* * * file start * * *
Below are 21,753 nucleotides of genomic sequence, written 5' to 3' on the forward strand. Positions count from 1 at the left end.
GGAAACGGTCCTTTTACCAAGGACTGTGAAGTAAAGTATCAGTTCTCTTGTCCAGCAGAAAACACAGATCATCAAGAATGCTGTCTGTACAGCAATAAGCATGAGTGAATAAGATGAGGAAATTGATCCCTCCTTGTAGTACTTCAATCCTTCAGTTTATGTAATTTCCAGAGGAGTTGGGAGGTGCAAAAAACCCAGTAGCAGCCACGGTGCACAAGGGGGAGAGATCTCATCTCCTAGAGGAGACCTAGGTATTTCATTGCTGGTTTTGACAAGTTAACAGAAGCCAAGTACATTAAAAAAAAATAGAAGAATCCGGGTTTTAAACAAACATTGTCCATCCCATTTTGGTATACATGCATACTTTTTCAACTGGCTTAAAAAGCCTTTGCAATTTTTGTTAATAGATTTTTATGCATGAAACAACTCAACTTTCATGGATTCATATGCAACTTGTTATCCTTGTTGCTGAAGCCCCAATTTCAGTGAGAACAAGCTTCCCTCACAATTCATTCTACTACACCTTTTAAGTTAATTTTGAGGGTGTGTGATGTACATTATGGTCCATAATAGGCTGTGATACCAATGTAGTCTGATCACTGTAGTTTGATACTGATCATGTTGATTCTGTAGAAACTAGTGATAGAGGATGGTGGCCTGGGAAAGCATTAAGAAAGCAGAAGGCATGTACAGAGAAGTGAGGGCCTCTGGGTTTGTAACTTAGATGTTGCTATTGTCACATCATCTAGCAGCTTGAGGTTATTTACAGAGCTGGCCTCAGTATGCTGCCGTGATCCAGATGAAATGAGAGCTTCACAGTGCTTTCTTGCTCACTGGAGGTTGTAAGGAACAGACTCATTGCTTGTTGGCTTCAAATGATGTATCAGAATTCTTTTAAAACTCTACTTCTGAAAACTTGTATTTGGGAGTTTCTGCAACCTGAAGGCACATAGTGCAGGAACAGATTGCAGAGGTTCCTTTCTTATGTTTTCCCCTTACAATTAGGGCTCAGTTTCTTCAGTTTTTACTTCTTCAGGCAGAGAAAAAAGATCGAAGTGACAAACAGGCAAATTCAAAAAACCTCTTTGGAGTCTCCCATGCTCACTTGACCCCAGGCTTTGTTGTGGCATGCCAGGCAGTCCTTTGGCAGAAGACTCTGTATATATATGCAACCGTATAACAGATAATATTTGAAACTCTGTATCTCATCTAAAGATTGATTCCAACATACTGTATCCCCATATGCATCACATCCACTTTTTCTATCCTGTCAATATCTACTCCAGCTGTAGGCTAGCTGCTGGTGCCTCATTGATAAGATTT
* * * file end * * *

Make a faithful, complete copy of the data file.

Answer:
Below are 21,753 nucleotides of genomic sequence, written 5' to 3' on the forward strand. Positions count from 1 at the left end.
GGAAACGGTCCTTTTACCAAGGACTGTGAAGTAAAGTATCAGTTCTCTTGTCCAGCAGAAAACACAGATCATCAAGAATGCTGTCTGTACAGCAATAAGCATGAGTGAATAAGATGAGGAAATTGATCCCTCCTTGTAGTACTTCAATCCTTCAGTTTATGTAATTTCCAGAGGAGTTGGGAGGTGCAAAAAACCCAGTAGCAGCCACGGTGCACAAGGGGGAGAGATCTCATCTCCTAGAGGAGACCTAGGTATTTCATTGCTGGTTTTGACAAGTTAACAGAAGCCAAGTACATTAAAAAAAAATAGAAGAATCCGGGTTTTAAACAAACATTGTCCATCCCATTTTGGTATACATGCATACTTTTTCAACTGGCTTAAAAAGCCTTTGCAATTTTTGTTAATAGATTTTTATGCATGAAACAACTCAACTTTCATGGATTCATATGCAACTTGTTATCCTTGTTGCTGAAGCCCCAATTTCAGTGAGAACAAGCTTCCCTCACAATTCATTCTACTACACCTTTTAAGTTAATTTTGAGGGTGTGTGATGTACATTATGGTCCATAATAGGCTGTGATACCAATGTAGTCTGATCACTGTAGTTTGATACTGATCATGTTGATTCTGTAGAAACTAGTGATAGAGGATGGTGGCCTGGGAAAGCATTAAGAAAGCAGAAGGCATGTACAGAGAAGTGAGGGCCTCTGGGTTTGTAACTTAGATGTTGCTATTGTCACATCATCTAGCAGCTTGAGGTTATTTACAGAGCTGGCCTCAGTATGCTGCCGTGATCCAGATGAAATGAGAGCTTCACAGTGCTTTCTTGCTCACTGGAGGTTGTAAGGAACAGACTCATTGCTTGTTGGCTTCAAATGATGTATCAGAATTCTTTTAAAACTCTACTTCTGAAAACTTGTATTTGGGAGTTTCTGCAACCTGAAGGCACATAGTGCAGGAACAGATTGCAGAGGTTCCTTTCTTATGTTTTCCCCTTACAATTAGGGCTCAGTTTCTTCAGTTTTTACTTCTTCAGGCAGAGAAAAAAGATCGAAGTGACAAACAGGCAAATTCAAAAAACCTCTTTGGAGTCTCCCATGCTCACTTGACCCCAGGCTTTGTTGTGGCATGCCAGGCAGTCCTTTGGCAGAAGACTCTGTATATATATGCAACCGTATAACAGATAATATTTGAAACTCTGTATCTCATCTAAAGATTGATTCCAACATACTGTATCCCCATATGCATCACATCCACTTTTTCTATCCTGTCAATATCTACTCCAGCTGTAGGCTAGCTGCTGGTGCCTCATTGATAAGATTT